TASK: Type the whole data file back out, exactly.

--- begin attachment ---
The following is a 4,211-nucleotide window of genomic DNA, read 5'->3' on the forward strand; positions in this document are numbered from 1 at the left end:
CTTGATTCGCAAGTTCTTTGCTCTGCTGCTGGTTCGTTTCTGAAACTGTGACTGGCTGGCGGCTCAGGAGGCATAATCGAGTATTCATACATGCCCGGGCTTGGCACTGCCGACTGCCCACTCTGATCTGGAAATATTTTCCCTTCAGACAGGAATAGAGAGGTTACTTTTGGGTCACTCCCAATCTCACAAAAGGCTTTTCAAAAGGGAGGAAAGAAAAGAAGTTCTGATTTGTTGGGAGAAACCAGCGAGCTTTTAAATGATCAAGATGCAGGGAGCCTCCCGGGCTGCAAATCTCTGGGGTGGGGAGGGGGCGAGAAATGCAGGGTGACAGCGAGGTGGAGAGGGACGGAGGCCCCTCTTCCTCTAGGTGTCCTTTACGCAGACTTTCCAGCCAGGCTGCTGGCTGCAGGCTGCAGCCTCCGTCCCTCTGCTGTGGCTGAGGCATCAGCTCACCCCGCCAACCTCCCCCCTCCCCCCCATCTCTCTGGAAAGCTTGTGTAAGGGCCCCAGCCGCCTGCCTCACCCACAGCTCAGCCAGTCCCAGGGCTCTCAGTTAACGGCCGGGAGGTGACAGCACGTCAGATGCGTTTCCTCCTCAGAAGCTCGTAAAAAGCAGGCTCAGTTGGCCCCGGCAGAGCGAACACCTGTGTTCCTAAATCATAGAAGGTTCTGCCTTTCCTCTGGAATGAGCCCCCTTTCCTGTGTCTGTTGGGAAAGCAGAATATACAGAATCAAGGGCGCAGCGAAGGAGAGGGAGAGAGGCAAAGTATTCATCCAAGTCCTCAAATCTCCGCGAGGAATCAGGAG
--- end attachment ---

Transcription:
The following is a 4,211-nucleotide window of genomic DNA, read 5'->3' on the forward strand; positions in this document are numbered from 1 at the left end:
CTTGATTCGCAAGTTCTTTGCTCTGCTGCTGGTTCGTTTCTGAAACTGTGACTGGCTGGCGGCTCAGGAGGCATAATCGAGTATTCATACATGCCCGGGCTTGGCACTGCCGACTGCCCACTCTGATCTGGAAATATTTTCCCTTCAGACAGGAATAGAGAGGTTACTTTTGGGTCACTCCCAATCTCACAAAAGGCTTTTCAAAAGGGAGGAAAGAAAAGAAGTTCTGATTTGTTGGGAGAAACCAGCGAGCTTTTAAATGATCAAGATGCAGGGAGCCTCCCGGGCTGCAAATCTCTGGGGTGGGGAGGGGGCGAGAAATGCAGGGTGACAGCGAGGTGGAGAGGGACGGAGGCCCCTCTTCCTCTAGGTGTCCTTTACGCAGACTTTCCAGCCAGGCTGCTGGCTGCAGGCTGCAGCCTCCGTCCCTCTGCTGTGGCTGAGGCATCAGCTCACCCCGCCAACCTCCCCCCTCCCCCCCATCTCTCTGGAAAGCTTGTGTAAGGGCCCCAGCCGCCTGCCTCACCCACAGCTCAGCCAGTCCCAGGGCTCTCAGTTAACGGCCGGGAGGTGACAGCACGTCAGATGCGTTTCCTCCTCAGAAGCTCGTAAAAAGCAGGCTCAGTTGGCCCCGGCAGAGCGAACACCTGTGTTCCTAAATCATAGAAGGTTCTGCCTTTCCTCTGGAATGAGCCCCCTTTCCTGTGTCTGTTGGGAAAGCAGAATATACAGAATCAAGGGCGCAGCGAAGGAGAGGGAGAGAGGCAAAGTATTCATCCAAGTCCTCAAATCTCCGCGAGGAATCAGGAG